The travails of Jeremy Hutchinson: A civil case seeks jailing of the felonious former senator for contempt of courtroom over little one assist failings

Remember Jeremy Hutchinsonthe former Republican senator and gubernatorial nephew?

While awaiting sentencing on guilty pleas to multiple federal charges including participation in bribery schemes and tax evasion, Hutchinson faces legal troubles in civil court.

As I’ve mentioned before, he’s embroiled in a dispute with his former wife, Stephanie, over his failure to live up to a divorce settlement in 2011.

Now disbarred as a lawyer, Hutchinson is representing himself in trying to get released from terms of the property settlement/child support agreement (he is about a half-million in arrears, counting interest, according to his wife’s court filings on promises to provide $10,500 in monthly child support).

The dispute is nearing a decision in Circuit Judge Alice Gray’s court. A recent filing by Stephanie Hutchinson’s attorney, Joycelyn Stotts, asking that Hutchinson be held in contempt of court details the many ways Hutchinson has failed to deliver on promised support for his kids, including payment for mission trips, private school and college. And this, she wrote, is despite his enjoying significant streams of income and additional financial support from friends and his father, former US Sen. Tim Hutchinson. That support helped pay his legal bills and accounting costs in the criminal investigations.

The document responds to Hutchinson’s litany of arguments, including his criminal troubles, of why he should be relieved of his obligations. He relies mostly on a technical argument about the validity of the settlement, not raised until years after he agreed to it and after complying with it for a period of time. He also is unhappy his wife moved to Northwest Arkansas with the children after the divorce, though that’s not a legal argument against enforcement of the agreement. His claims, responds to Stotts, “are simply fabrications of his warped imagination.”

We learn that despite his claims of poverty, he’s earned significant sums of money for, among others, helping a friend sell personal protective equipment to Arkansas public schools. He also received $20,000 for his share of the 1836 Club, a private club he helped start that was envisioned as a lobbyist retreat.

None of this money flowed to his children, Stotts’ pleading says. But he was able during this time to help his new wife pay for a West Little Rock home held in her name and to spend $45,000 installing a pool (she tested she “always wanted a house with a pool”) and also pay for cosmetic surgery .

Stotts has asked the judge to hold Hutchinson in contempt of court, jail him and suspend his driver’s license until he satisfies the child support arrearage.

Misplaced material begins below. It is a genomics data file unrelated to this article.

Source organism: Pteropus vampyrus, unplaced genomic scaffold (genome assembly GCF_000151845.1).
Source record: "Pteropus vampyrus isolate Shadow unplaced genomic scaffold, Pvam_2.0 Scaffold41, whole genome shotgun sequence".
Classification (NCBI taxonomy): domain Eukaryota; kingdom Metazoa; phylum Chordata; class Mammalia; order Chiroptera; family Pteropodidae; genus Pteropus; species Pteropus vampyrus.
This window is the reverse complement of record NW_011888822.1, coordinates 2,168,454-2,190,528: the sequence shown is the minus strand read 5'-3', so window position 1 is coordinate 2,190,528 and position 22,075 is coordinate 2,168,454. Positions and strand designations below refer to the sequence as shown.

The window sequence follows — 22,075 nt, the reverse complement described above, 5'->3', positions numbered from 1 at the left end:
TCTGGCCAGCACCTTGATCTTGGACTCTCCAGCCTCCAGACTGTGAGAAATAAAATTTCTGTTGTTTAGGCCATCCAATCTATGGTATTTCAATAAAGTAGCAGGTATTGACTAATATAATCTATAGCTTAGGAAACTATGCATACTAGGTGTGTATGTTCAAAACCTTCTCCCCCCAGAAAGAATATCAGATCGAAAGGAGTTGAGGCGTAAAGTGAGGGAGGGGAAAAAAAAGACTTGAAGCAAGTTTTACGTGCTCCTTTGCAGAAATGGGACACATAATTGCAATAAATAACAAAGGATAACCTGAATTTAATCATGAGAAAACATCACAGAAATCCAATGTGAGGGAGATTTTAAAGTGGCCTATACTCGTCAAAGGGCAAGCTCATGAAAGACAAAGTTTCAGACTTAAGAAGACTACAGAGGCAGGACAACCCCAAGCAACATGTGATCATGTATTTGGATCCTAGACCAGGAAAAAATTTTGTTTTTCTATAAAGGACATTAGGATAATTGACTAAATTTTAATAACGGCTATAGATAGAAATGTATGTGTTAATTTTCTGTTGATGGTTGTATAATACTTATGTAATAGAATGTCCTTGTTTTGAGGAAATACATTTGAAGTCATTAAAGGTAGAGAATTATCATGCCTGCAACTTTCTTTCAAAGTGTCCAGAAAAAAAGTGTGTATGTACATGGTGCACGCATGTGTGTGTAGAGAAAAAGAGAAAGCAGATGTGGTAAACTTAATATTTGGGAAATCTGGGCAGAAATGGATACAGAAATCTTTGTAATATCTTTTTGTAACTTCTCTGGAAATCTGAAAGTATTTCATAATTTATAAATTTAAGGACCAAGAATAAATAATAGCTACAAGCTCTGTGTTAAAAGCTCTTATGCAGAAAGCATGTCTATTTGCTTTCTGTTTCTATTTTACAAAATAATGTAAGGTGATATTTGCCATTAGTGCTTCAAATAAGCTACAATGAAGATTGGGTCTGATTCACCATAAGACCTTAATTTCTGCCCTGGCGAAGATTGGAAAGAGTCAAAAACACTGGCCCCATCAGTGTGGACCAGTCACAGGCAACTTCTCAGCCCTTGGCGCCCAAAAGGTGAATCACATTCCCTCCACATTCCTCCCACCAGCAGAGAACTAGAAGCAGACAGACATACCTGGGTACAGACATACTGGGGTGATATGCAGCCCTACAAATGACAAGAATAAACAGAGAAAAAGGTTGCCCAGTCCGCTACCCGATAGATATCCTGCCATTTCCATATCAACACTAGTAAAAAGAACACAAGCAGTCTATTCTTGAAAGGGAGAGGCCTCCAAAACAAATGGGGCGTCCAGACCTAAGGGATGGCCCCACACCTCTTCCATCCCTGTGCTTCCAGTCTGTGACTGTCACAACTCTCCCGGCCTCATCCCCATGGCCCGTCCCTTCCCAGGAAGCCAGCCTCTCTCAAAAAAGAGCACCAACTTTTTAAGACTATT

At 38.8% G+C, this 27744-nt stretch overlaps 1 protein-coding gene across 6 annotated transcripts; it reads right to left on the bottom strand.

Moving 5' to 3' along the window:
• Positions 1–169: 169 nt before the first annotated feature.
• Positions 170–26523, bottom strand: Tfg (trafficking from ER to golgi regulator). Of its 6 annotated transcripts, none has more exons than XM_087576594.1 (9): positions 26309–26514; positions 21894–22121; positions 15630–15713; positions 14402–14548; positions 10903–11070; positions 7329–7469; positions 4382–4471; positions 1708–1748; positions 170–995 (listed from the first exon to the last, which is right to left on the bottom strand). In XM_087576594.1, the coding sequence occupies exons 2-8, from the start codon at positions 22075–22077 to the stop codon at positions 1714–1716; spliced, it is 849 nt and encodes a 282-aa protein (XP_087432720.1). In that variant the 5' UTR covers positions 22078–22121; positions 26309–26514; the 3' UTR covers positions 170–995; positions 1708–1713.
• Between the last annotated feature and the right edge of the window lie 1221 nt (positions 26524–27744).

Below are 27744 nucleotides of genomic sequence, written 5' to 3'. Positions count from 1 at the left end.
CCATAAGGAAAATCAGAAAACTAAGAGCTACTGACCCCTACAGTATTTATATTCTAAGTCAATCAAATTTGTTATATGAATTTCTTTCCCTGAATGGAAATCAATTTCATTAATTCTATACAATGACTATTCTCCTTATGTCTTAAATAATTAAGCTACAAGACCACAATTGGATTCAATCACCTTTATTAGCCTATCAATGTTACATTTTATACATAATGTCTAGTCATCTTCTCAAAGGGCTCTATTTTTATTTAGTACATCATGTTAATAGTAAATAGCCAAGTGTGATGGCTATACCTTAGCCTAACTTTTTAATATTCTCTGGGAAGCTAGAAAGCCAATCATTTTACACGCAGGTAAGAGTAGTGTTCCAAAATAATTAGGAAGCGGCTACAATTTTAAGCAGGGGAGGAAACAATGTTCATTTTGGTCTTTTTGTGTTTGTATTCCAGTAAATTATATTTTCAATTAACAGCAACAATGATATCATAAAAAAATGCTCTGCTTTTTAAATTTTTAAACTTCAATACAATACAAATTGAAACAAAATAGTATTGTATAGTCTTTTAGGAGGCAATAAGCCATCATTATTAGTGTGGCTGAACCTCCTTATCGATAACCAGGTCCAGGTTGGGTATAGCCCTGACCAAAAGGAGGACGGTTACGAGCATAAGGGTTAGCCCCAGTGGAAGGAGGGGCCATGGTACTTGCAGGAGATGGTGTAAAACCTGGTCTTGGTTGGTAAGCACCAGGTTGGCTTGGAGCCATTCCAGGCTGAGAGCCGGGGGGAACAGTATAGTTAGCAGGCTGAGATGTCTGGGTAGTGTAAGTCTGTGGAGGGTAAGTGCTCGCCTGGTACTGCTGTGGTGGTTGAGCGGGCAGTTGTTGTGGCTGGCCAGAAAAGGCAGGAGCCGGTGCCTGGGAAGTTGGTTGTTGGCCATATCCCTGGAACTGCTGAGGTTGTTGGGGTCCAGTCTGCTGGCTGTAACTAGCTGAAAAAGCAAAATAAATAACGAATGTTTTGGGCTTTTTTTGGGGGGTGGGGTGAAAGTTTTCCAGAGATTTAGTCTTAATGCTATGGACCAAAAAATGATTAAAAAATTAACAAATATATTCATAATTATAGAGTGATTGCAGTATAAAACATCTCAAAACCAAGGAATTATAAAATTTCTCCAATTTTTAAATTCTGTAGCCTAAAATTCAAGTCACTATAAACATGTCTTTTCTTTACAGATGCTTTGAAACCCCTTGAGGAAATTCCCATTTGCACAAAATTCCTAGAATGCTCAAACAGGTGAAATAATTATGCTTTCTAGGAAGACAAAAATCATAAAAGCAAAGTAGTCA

Unless the court steps in, Hutchinson will never be held accountable, Stotts argued.

There’s always enough for his beach vacations. He had so much money to do so many things. He cannot be allowed to give away money to his new wife and his best friend and blow the rest up until the final hearing then come with turned out pockets to cry woe is me. If a million dollars, or even a few hundred thousand dollars, shows up just to work out a favorable plea deal in federal court, then certainly some more of those funds will show up to keep him out of county jail. Because if Mr. Hutchinson is not subject to incarceration for his complete disregard for this Court’s order and his child support obligation, then who should ever be incarcerated for failing to support their children as ordered by a Court in the State of Arkansas?

Here’s Hutchinson’s response to the request for a contempt finding. Stotts says exhibits and testimony support none of his claims. She wrote: “Mr. Hutchinson was the adulterer in the midst of criminal conspiracies. He made a lot of commitments in the Agreement and Addendum, and he got so much in return. He reaped tenfold for many years and only felt a pang of discomfort when the federal indictments against him started coming down.”

Stotts commented in her conclusion:

There are rules of law, and there is the rule of law. Without our judiciary enforcing laws, we really have no valid system of government. In this case, Mr. Hutchinson has been able to do what he wants, when he wants, with little to no repercussions. He knows the law; he was a licensed attorney and a state legislator for years. He just does not care about the law.”

Given his multiple federal convictions, Stotts also commented that Hutchinson’s credibility is questionable. His ex-wife, on the other hand, has an “impeccable” reputation.

So, one has to question why she has been yoked with raising their three children on what she can muster herself over the last four years while he still sits in the lap of luxury in his West Little Rock home with his newly finished swimming pool while he waits for his next all-expense-paid vacation gifted to him by a friend or family member. He has no sympathy or remorse for what Ms. Hutchinson and their children have been through over the last four years after he cut them off financially. By his own testimony, he himself has never been cut off financially by his family despite his criminal activities and depravity. Ms Hutchinson and her children lost their home. She works seven days a week between two jobs. The children struggled to qualify to compete in school athletics due to non-payment of their tuition. The older two children each work two jobs themselves and have taken out loans themselves to cover for what he has failed to pay for them. They live on debt, charity and the State, while he lives on state funds from being a middle-man on PPE transactions with public schools in the midst of a pandemic and a middle-man to a dental practice sale transaction.

The judge has scheduled another conference with attorneys today.

Comments are closed.